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Changes in heart rate variability and QT variability during the first trimester of pregnancy / R E Carpenter; L A D’Silva; S J Emery; O Uzun; D Rassi; M J Lewis
Physiological Measurement, Volume: 36, Issue: 3, Pages: 531 - 545
Swansea University Author: Lewis, Michael
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The risk of new-onset arrhythmia during pregnancy is high, presumably relating to changes in both haemodynamic and cardiac autonomic function. The ability to non-invasively assess an individual's risk of developing arrhythmia during pregnancy would therefore be clinically significant. We aimed...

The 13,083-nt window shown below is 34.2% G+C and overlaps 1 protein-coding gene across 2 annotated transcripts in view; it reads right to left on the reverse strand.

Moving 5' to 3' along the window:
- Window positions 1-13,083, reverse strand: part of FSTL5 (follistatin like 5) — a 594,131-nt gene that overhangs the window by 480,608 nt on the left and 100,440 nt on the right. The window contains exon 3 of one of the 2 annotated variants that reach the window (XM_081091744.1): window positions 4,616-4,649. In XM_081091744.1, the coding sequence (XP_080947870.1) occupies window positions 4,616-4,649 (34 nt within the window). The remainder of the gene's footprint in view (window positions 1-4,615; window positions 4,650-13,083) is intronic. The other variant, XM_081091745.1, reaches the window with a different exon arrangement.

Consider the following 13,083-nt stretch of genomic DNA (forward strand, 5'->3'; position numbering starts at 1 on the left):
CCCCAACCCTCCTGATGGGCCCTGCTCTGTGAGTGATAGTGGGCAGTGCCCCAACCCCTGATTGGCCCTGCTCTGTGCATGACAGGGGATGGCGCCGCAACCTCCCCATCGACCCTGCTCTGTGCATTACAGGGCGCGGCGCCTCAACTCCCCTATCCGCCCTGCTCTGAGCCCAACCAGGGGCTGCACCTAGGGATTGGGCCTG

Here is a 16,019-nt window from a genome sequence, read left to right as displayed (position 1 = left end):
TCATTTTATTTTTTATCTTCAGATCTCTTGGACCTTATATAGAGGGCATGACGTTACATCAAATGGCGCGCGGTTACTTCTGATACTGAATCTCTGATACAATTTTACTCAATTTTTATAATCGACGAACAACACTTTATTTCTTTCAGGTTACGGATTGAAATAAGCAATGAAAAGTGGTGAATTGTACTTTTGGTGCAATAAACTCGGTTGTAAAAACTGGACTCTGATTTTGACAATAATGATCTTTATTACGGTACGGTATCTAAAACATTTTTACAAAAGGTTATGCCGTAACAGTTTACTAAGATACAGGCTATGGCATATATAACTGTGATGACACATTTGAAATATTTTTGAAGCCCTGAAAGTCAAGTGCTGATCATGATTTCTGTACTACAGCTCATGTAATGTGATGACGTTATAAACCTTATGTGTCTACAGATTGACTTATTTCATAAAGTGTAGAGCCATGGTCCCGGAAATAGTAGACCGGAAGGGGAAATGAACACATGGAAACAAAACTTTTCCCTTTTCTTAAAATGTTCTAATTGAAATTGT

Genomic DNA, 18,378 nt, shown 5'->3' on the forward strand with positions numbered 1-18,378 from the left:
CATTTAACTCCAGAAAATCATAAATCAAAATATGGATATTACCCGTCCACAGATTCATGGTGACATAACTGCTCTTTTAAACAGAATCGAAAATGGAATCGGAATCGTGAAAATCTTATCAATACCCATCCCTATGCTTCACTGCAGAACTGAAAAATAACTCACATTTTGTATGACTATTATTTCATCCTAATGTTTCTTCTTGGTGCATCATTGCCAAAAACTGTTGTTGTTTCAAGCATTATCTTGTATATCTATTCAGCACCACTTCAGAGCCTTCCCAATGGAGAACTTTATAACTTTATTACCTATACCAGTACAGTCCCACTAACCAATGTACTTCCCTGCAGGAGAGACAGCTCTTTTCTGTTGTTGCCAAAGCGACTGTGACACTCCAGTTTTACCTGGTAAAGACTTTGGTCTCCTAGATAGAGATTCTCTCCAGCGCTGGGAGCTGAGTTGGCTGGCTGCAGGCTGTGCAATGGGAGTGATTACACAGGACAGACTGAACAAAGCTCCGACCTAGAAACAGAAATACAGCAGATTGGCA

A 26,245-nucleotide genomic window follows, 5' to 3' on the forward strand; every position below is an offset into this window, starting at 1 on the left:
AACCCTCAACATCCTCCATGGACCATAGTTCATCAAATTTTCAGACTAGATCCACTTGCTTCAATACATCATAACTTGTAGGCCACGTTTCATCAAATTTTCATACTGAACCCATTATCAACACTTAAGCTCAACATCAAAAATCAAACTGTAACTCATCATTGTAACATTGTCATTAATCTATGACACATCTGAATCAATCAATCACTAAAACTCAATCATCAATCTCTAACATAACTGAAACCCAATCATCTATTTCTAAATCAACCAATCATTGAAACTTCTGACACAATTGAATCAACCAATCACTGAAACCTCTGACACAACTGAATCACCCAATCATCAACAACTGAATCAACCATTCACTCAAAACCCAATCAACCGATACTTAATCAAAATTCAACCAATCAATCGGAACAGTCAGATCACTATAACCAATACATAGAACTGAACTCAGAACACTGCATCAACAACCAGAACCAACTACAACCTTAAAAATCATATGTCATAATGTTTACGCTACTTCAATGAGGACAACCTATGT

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The risk of new-onset arrhythmia during pregnancy is high, presumably relating to changes in both haemodynamic and cardiac autonomic function. The ability to non-invasively assess an individual's risk of developing arrhythmia during pregnancy would therefore be clinically significant. We aimed to quantify electrocardiographic temporal characteristics during the first trimester of pregnancy and to compare these with non-pregnant controls.Ninety-nine pregnant women and sixty-three non-pregnant women underwent non-invasive cardiovascular and haemodynamic assessment during a protocol consisting of various physiological states (postural manoeurvres, light exercise and metronomic breathing). Variables measured included stroke volume, cardiac output, heart rate, heart rate variability, QT and QT variability and QTVI (a measure of the variability of QT relative to that of RR).Heart rate (p < 0.0005, p < 0.0005, p < 0.0005) and cardiac output (p = 0.043, p < 0.0005, p < 0.0005) were greater in pregnant women in all physiological states (respectively for the supine position, light exercise and metronomic breathing state), whilst stroke volume was lower in pregnancy only during the supine position (p < 0.0005). QTe (Q wave onset to T wave end) and QTa (T wave apex) were significantly shortened (p < 0.05) and QTeVI and QTaVI were increased in pregnancy in all physiological states (p < 0.0005). QT variability (p < 0.002) was greater in pregnant women during the supine position, whilst heart rate variability was reduced in pregnancy in all states (p < 0.0005).Early pregnancy is associated with substantial changes in heart rate variability, reflecting a reduction in parasympathetic tone and an increase in sympathetic activity. QTVI shifted to a less favourable value, reflecting a greater than normal amount of QT variability. QTVI appears to be a useful method for quantifying changes in QT variability relative to RR (or heart rate) variability, being sensitive not only to physiological state but also to gestational age. We support the use of non-invasive markers of cardiac electrical variability to evaluate the risk of arrhythmic events in pregnancy, and we recommend the use of multiple physiological states during the assessment protocol.
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